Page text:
Tony Excoffon, Aircelle’s North America Regional Sales & Marketing Director, and the Commercial Manager for Nexcelle
Nexcelle benefits from the skills and capabilities of the employee teams at its two parent companies: Safran Nacelles and GE Aviation’s Middle River Aircraft Systems. The following article is part of a series of profiles on the unique personalities that are shaping Nexcelle’s role in the future of integrated propulsion systems.
August 30, 2011
For Tony Excoffon, life is an adventure. His pastimes involve such extreme sports as off-trail skiing that take Excoffon to Mount Rainier, Mount St. Helens and other summits; paragliding challenges that included a flight from the top of Europe’s Mount Blanc starting at an altitude of 4,810 meters; along with parachute jumps, scuba diving, mountain climbing and general aviation flying.
As an engineer by training, Excoffon worked in Safran’s space division on the Viking bipropellant rocket engines for Europe’s Ariane 4 commercial launch vehicle, along with the cryogenic HM-7 upper stage motor for Ariane 4 and its Ariane 5 successor. He also was the program head for the high-speed liquid oxygen turbopump used in the Vulcain cryogenic main engine on Ariane 5.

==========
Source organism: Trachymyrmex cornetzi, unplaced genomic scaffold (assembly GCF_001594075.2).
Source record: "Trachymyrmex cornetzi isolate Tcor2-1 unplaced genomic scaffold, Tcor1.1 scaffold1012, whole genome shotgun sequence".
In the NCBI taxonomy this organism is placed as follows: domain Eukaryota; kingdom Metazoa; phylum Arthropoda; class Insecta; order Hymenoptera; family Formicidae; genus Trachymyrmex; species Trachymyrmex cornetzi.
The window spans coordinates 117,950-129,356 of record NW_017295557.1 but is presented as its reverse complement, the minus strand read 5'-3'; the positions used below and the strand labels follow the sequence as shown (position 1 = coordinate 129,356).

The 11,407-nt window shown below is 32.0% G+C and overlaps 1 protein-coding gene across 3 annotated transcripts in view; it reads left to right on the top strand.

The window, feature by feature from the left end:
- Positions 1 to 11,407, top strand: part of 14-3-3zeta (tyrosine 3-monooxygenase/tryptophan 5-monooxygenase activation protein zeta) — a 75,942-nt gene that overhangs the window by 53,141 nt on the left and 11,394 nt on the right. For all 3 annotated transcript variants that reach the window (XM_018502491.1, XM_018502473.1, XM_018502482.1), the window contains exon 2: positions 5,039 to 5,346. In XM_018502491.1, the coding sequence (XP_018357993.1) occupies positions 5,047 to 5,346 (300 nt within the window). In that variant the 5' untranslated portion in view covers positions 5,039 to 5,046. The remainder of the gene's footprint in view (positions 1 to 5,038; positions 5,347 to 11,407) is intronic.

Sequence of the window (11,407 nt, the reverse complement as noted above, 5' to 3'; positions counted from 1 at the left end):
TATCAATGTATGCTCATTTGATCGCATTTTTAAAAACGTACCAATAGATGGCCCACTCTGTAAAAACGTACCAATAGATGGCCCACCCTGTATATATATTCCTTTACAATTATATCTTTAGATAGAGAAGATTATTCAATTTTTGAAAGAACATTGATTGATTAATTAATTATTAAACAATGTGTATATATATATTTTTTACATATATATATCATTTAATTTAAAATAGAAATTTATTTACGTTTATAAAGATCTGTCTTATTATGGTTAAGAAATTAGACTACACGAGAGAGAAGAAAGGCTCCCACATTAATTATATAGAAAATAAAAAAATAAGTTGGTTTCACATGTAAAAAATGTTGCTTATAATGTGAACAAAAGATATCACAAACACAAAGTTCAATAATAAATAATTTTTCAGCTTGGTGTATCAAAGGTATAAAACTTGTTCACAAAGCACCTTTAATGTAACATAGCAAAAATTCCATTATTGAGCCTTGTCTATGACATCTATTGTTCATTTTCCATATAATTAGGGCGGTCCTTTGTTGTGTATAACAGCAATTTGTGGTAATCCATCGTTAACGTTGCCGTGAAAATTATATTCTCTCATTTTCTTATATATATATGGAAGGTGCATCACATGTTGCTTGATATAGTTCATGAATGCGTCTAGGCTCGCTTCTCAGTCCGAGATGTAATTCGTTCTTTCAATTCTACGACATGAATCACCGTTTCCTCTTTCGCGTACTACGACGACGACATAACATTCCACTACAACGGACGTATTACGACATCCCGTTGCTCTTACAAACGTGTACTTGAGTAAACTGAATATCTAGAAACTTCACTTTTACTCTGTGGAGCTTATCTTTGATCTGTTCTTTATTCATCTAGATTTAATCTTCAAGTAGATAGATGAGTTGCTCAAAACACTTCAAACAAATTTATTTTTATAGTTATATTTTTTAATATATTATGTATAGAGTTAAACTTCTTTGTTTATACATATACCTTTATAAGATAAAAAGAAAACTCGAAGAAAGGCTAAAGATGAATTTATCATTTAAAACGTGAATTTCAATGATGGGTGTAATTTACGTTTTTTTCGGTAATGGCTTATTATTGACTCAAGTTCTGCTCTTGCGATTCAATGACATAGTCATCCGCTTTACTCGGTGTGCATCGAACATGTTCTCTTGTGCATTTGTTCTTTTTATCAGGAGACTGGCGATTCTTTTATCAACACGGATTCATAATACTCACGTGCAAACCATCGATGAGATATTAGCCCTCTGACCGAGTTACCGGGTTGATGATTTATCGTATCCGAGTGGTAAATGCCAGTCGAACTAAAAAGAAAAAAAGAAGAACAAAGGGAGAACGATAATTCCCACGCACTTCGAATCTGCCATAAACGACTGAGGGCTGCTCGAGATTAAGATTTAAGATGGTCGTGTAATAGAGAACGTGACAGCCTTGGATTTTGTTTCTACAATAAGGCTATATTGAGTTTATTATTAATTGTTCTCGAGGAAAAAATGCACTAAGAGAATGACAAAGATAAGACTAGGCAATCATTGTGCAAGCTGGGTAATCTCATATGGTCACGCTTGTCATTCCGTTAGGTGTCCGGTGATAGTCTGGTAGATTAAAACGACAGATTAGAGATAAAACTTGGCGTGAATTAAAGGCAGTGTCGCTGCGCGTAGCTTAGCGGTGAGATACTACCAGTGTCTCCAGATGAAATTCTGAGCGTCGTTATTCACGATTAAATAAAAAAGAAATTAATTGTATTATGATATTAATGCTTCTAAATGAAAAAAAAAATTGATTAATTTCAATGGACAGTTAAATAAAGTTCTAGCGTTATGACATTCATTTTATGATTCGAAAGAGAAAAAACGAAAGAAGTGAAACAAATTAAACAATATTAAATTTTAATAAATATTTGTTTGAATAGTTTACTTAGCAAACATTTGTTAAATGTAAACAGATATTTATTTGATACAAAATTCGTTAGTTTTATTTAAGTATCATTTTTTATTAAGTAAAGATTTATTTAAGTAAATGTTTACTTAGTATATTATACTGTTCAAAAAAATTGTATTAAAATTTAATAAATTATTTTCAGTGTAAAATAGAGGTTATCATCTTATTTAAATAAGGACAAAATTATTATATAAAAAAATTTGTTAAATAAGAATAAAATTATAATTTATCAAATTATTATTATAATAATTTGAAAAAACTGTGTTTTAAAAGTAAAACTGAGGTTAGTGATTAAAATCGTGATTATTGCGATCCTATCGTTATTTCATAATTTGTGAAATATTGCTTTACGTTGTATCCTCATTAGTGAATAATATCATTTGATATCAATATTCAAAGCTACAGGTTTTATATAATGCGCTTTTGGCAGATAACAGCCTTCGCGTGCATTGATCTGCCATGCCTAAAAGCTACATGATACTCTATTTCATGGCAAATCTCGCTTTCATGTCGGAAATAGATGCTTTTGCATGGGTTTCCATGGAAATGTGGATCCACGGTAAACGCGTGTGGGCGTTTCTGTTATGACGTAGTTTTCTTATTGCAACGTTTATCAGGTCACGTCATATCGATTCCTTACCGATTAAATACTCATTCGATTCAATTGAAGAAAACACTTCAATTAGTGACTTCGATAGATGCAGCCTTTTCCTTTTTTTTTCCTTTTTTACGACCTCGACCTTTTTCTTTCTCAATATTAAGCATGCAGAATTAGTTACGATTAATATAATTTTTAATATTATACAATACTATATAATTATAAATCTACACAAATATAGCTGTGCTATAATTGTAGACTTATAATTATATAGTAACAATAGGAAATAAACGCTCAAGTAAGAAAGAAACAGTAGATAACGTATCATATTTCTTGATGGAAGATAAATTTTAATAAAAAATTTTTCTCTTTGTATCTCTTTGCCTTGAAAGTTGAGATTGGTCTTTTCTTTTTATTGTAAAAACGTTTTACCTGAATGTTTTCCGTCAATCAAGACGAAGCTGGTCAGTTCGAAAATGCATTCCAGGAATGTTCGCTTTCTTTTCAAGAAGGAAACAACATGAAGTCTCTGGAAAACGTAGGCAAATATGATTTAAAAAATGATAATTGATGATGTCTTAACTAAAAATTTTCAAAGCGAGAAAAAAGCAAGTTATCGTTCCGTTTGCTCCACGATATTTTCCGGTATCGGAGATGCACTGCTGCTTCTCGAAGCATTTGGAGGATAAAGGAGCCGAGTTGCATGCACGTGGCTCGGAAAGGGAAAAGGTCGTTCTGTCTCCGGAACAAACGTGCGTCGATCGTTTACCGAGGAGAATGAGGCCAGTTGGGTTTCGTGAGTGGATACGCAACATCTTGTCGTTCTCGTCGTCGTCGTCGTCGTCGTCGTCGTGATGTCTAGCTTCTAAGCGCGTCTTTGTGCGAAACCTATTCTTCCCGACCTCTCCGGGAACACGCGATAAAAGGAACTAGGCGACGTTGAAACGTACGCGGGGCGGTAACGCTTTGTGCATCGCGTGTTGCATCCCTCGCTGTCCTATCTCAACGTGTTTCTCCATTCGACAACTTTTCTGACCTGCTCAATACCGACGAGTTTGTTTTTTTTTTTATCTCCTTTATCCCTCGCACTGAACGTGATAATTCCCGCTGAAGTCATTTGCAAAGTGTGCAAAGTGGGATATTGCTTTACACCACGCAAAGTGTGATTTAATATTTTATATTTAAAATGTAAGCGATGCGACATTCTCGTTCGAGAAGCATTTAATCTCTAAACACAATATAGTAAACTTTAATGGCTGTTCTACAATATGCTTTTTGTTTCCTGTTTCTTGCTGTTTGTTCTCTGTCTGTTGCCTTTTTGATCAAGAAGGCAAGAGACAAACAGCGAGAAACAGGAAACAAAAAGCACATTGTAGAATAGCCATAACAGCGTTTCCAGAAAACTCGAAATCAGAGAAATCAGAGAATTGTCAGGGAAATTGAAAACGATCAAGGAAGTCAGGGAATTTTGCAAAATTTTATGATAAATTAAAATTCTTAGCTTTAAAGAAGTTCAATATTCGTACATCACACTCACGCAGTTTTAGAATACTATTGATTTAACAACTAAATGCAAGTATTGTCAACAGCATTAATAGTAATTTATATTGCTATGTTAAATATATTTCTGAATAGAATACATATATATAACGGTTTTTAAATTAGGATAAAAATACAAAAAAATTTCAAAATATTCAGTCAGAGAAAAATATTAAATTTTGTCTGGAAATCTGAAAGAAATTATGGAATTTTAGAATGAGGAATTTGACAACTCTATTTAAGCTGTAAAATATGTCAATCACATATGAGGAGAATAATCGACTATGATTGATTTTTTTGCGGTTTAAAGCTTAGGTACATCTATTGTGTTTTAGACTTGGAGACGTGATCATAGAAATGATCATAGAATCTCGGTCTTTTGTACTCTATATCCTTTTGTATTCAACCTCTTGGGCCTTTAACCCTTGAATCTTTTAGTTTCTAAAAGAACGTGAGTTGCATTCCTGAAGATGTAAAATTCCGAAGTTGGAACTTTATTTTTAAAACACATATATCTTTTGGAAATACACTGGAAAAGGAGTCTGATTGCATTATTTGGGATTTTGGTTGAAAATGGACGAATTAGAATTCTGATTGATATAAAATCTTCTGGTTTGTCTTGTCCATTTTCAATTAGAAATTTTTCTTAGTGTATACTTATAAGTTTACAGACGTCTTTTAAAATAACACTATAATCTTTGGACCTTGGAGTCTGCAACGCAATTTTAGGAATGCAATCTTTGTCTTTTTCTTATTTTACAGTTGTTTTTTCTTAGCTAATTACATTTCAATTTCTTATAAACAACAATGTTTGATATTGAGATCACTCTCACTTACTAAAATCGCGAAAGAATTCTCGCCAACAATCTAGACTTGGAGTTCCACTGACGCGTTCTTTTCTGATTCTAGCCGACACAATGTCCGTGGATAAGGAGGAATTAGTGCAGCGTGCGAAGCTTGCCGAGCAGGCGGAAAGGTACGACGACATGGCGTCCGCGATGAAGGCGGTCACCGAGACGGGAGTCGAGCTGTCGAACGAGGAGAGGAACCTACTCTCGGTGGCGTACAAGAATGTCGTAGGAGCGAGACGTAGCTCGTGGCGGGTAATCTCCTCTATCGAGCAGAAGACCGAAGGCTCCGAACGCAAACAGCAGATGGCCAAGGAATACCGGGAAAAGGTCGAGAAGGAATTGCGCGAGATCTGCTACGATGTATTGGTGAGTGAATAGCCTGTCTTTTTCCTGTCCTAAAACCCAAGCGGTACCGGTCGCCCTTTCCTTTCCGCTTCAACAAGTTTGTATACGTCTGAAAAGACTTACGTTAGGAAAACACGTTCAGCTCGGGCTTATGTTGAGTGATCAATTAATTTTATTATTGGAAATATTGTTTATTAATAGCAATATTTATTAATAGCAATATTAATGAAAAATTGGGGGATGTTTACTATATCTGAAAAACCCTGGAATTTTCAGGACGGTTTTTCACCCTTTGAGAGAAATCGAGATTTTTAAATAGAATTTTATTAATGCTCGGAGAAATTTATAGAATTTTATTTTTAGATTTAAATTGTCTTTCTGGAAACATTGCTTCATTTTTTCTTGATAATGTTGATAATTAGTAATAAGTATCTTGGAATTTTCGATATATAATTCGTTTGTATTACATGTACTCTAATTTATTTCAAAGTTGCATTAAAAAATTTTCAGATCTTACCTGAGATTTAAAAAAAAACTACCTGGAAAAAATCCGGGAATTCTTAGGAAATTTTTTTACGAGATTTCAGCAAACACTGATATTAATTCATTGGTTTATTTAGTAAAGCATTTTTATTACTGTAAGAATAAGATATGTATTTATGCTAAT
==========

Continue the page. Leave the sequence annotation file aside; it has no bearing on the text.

For these duties, Excoffon often was dispatched to French Guiana in South America, where Ariane is operated from the tropical Spaceport launch site.
Joining Aircelle in 2003, he had involvement in nacelle programs for the BR710 engine on Gulfstream’s G500 and Bombardier’s Global Express, and then moved to his current base of operations in Seattle, Washington as the company’s Regional Sales & Marketing Director for North America.
Excoffon also has responsibility as Nexcelle’s Commercial Manager, which places him on the front lines while the joint venture develops its market presence and educates the aviation sector on the capabilities of integrated propulsion systems.
“Nexcelle is a real industrial adventure, which interests me the most from a management point of view,” he explained. “This joint venture provides something that is more than the simple merging of expertise from its Aircelle and Middle River Aircraft Systems parent companies – because it allows us to challenge the ways we develop new integrated propulsion systems as well as bring together our best practices.”